Which isn’t to say I got back to my room and promptly zoned out for an hour.  Teaching in front of a camera is hard.  When you teach to a classroom at a fiber festival or shop, there’s an energy and flow that feeds back upon you.  When you get a great class, it’s energizing to teach them.

There’s none of that in film, but you still have to put out the same amount of energy.

Tomorrow we have two more classes to film, and I can’t be more excited!  I promise I’ll update you with more, but drop me a note – it’s been awhile since I’ve heard from people, and I’d love to hear your questions or have you tell me what’s going on!

5 Questions for Rachel Coopey

Welcome to the last day of or week of 5: 5 designers, 5 interviews, 5 designs, all to celebrate the newest issue of Sockupied, now out in an easy-to-download PDF.  If you’ve missed the previous days, let me catch you up: Monday was Amy Palmer, Tuesday Kate Atherley, Wednesday M.K. Nance, and Thursday Mone Drager.  A point of housekeeping: the contest will run through the weekend, with winners announced next week.

© Sockupied/Harper Point

Today we have Rachel Coopey, author of three books: Toasty, Socks, Socks Vol. 2, and A Knitted Sock Society.  If you think Kate Atherley designed a lot of socks, think again: of Rachel’s 195 published designs, 148 of them are sock patterns – a whopping 75%.  Rachel’s socks are serious business: she favors the Heel Flap over any other heel style.  This isn’t the first time Rachel and I have been in Sockupied together – we were in last year’s Spring Sockupied too!  I interviewed her then – almost exactly a year ago!  This year in Sockupied, Rachel’s Laith Socks feature a stitch pattern that moves from one foot to the other – creating a fun set of fraternal twin socks.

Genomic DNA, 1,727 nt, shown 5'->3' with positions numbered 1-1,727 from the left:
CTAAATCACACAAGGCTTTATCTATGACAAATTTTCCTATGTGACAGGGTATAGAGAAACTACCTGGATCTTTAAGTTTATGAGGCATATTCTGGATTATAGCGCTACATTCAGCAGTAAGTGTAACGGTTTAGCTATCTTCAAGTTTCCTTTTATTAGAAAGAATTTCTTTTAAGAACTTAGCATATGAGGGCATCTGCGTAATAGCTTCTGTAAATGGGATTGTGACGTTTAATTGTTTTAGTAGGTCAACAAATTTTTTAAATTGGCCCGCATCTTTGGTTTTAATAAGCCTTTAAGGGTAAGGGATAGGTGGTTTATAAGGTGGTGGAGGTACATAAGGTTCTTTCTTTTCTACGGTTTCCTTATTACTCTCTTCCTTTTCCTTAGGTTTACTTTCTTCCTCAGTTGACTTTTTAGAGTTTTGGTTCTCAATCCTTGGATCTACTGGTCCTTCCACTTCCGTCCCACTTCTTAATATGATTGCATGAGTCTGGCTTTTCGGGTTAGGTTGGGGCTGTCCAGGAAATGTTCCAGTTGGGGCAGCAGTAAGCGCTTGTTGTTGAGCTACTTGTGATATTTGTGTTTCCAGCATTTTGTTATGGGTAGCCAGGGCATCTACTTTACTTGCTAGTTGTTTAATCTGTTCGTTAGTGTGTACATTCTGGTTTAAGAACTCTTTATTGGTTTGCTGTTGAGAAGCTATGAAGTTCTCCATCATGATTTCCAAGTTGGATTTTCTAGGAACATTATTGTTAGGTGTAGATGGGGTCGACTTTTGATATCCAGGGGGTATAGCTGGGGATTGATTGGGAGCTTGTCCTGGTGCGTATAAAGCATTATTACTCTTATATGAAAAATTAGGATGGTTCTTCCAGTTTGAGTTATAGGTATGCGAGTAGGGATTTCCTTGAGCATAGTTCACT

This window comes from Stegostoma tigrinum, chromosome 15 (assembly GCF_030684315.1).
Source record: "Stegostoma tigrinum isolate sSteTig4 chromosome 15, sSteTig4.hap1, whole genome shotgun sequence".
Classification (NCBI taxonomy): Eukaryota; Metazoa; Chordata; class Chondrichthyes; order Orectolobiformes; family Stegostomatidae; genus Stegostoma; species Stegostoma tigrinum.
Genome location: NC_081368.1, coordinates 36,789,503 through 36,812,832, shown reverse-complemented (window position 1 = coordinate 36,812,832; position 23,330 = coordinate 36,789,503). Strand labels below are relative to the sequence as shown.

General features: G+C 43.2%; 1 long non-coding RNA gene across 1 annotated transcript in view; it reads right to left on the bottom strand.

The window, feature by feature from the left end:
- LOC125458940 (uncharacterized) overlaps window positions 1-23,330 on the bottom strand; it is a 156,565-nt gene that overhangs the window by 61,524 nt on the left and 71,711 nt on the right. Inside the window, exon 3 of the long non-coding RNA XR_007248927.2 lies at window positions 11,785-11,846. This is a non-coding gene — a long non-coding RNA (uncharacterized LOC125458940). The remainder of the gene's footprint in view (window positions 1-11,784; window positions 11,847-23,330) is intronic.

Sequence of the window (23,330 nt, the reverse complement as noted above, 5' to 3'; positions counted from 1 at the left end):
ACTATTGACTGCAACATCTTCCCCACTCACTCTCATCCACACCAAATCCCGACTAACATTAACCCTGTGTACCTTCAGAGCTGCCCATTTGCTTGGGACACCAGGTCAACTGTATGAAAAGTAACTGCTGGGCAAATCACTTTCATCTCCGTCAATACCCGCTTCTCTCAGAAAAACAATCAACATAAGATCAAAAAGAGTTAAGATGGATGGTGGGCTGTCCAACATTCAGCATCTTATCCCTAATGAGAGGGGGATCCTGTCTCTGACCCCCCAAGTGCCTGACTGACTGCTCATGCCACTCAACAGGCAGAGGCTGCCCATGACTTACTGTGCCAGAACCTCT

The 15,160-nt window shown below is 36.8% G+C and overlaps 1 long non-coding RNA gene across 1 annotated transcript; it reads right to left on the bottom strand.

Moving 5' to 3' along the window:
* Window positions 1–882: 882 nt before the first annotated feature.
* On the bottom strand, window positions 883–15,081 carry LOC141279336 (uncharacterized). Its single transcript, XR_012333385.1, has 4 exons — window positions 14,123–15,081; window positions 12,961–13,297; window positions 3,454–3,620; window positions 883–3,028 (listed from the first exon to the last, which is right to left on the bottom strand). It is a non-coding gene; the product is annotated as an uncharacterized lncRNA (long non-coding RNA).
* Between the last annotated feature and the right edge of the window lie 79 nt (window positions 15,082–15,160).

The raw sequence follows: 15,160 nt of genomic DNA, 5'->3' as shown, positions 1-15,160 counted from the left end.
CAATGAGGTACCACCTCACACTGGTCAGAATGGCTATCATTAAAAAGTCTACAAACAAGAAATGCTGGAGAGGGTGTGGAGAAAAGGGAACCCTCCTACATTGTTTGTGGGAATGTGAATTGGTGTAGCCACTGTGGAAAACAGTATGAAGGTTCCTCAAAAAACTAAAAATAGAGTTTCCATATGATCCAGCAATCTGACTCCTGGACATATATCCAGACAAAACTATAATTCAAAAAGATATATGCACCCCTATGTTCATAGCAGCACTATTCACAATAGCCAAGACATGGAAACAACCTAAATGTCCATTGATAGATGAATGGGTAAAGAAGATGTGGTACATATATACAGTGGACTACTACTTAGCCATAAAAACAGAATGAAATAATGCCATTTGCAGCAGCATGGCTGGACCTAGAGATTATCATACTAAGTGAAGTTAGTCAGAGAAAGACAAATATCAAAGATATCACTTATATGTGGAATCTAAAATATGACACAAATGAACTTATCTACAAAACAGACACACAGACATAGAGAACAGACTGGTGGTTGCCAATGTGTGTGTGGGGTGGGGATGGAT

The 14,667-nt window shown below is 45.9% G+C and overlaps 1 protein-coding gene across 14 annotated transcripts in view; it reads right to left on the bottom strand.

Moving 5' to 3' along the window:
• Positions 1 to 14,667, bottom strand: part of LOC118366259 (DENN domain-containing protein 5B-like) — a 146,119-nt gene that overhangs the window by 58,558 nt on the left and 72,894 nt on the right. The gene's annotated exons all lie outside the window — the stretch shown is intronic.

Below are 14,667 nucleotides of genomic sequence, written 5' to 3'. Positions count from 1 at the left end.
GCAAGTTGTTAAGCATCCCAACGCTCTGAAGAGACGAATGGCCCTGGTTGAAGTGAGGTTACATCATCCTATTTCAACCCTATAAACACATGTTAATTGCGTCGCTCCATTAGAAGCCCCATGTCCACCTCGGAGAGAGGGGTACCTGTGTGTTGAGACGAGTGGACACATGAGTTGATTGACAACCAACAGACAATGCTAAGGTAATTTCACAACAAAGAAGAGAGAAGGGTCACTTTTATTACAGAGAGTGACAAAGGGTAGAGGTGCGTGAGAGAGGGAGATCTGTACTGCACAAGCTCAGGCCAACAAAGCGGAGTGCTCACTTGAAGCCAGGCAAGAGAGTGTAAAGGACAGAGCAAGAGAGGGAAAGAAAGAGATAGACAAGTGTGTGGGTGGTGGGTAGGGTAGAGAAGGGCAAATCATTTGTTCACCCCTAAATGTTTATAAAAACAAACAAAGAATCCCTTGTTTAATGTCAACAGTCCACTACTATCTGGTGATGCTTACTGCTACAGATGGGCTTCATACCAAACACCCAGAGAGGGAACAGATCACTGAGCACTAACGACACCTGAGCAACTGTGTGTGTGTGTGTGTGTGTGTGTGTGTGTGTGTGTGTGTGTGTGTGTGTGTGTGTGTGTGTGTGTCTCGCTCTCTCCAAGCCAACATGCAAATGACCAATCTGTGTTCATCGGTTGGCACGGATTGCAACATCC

If you were to describe your socks as an animal, what would it be? Why?
Rachel: Something warm, maybe a bear? Something that symbolises how much we need hand-knitted socks in the current freezing weather!

You’ve created a lot of sock patterns.  Do you ever come up with an idea, or sketch out a theme just to realize that you’ve already created something similar?  How do you keep your designs fresh?
Rachel: No, I don’t think so. I mean socks are similar in that they are mostly the same shape but there’s an endless combination of stitches and fabric techniques. When I do think I can’t design anything new I suppose I’ll stop but I don’t think that will be soon!

All of the designers were working on socks during the Summer of 2014.  What else were you working on or thinking of as you created your pattern?
Rachel: I was pretty busy working on my new book, Coop Knits Socks Volume 2, I was knitting samples and writing patterns, we had lovely weather this summer so I mostly worked in the garden, it was pretty nice! I also attend a lot of Fibre events and shows and last summer was particularly hectic, I was at Woolfest, Unwind Brighton and Fibre East in the space of 4 weeks so that was fun but exhausting!

Did you run into any problems or challenges when you were working on designing the socks or writing the pattern?  What was your favorite part of creating Laith?
Rachel: They flew off the needles with no problems, I love working with Opal yarn, it’s one of my absolute all-time favourite sock yarns and the colour was great. I love designing non-identcal socks, ones that don’t exactly match across the pair but are strongly related – sometimes called fraternal socks. I think it really helps with second-sock-syndrome and keeps things interesting.

What are 3-5 things you are loving lately?
Rachel: The Robert Galbrath books – I love a good mystery and these didn’t disappoint me.